Riverside-Brookfield High School board member Edward Jepson, who is running for a second term on the board this spring, called the district’s 2015 decision to sue the village of Brookfield over the denial of a zoning variance for a parking lot “completely and utterly irrational” during an interview with fellow candidates at the Landmark’s offices on Feb. 28.

Jepson, an attorney by trade, said the lawsuit was one of two things – the other being the school district’s financial future — that kept him up at night as a board member.

“It’s the biggest regret of my four years, of having done that quickly on the advice of,” Jepson said, pausing, before continuing, “whoever.”

Jepson’s remarks came during the newspaper’s endorsement interview of candidates for the three seats up for election on the Riverside-Brookfield High School District 208 Board of Education on April 4. Other candidates participating in the interview were William “Wes” Smithing and Ramona Towner, both of whom are running for the first time.

Candidates Matthew Sinde, an incumbent, and Gina Sierra, who is running for the first time in District 208 but who has served on the board of Komarek School District 94, were unable to attend.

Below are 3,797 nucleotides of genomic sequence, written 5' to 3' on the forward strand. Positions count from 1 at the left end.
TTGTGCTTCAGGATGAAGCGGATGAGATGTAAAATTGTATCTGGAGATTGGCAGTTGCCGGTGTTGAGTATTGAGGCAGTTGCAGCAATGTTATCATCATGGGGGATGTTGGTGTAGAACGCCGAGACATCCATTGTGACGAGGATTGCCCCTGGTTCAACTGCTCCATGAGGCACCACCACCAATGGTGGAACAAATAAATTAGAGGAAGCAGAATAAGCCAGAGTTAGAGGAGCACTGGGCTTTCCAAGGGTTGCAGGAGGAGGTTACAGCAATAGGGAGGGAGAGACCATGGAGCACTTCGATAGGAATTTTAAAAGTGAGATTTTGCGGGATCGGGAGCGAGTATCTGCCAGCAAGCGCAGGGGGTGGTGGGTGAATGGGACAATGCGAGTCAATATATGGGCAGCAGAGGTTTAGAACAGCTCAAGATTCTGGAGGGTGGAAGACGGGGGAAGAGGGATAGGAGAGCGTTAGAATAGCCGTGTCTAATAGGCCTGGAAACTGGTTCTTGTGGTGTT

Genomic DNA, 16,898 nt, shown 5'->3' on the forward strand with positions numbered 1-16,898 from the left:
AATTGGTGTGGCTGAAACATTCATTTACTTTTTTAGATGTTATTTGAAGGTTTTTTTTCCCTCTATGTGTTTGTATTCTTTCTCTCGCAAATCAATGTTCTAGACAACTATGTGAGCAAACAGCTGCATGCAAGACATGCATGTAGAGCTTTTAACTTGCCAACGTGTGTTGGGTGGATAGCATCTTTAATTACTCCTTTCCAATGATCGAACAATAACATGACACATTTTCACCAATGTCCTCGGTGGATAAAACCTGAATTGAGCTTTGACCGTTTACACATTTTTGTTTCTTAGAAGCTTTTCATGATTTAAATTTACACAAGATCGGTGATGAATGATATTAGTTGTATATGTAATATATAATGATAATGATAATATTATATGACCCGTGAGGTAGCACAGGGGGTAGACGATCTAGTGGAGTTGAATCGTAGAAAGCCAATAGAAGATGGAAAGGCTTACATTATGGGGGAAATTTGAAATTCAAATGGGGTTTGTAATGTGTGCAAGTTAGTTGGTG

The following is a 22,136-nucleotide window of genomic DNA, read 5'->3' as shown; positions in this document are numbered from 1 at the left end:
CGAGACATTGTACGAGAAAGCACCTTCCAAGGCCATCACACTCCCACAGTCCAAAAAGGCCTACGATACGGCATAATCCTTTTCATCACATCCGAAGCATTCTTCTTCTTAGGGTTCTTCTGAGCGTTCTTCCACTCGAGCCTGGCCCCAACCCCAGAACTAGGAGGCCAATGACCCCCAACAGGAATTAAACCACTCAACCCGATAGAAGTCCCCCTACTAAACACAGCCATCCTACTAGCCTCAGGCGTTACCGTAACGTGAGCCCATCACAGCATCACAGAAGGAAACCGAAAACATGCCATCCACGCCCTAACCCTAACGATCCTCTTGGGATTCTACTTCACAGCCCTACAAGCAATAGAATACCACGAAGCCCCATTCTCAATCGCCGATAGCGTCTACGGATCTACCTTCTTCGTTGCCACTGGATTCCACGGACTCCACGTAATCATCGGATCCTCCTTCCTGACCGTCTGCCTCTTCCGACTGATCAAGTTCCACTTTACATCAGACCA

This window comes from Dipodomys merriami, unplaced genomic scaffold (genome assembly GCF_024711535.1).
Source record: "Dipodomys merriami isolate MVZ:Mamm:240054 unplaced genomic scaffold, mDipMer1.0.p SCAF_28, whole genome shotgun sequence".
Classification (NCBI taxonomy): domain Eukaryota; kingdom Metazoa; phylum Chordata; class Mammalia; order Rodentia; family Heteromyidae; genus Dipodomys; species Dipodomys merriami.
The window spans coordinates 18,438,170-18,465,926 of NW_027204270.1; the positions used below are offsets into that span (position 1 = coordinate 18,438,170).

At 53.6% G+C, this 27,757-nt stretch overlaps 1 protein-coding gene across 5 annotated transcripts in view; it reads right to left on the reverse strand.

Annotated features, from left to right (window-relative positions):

For Smithing, the RBHS parking lot issue, was a prime reason for running for election. Smithing lives just a few houses west of the parking lot and tennis courts, whose construction will begin this spring.

“Some things wake you up,” Smithing said. “I got worked up, and when you get together like that, then you get to talking about things. And if you don’t like it, you get a clipboard and some signatures and be part of the solution.”

On Feb. 27, the Brookfield Village Board approved a plan for a 50-space parking lot and five tennis courts that resulted from almost two years of litigation that was started by the high school district following the village board’s denial of a 91-space parking lot in May 2015.

The school district sued almost immediately, filing a lawsuit in Cook County Circuit Court less than a month after the village’s denial.

“The whole thing was completely and utterly irrational from beginning to end,” Jepson said. “But it was about politics. It began because of politics and it ended because of politics.

“It was a big learning lesson for me.”

The result, however, turned out to be a “win-win on both sides,” said Smithing.

“It came to a very nice resolution and we’re very happy with it,” he said.

Towner, whose husband Michael, a former Brookfield village trustee, was a vocal critic of the village’s response to the high school district’s lawsuit, did not want to comment on the record about the lawsuit.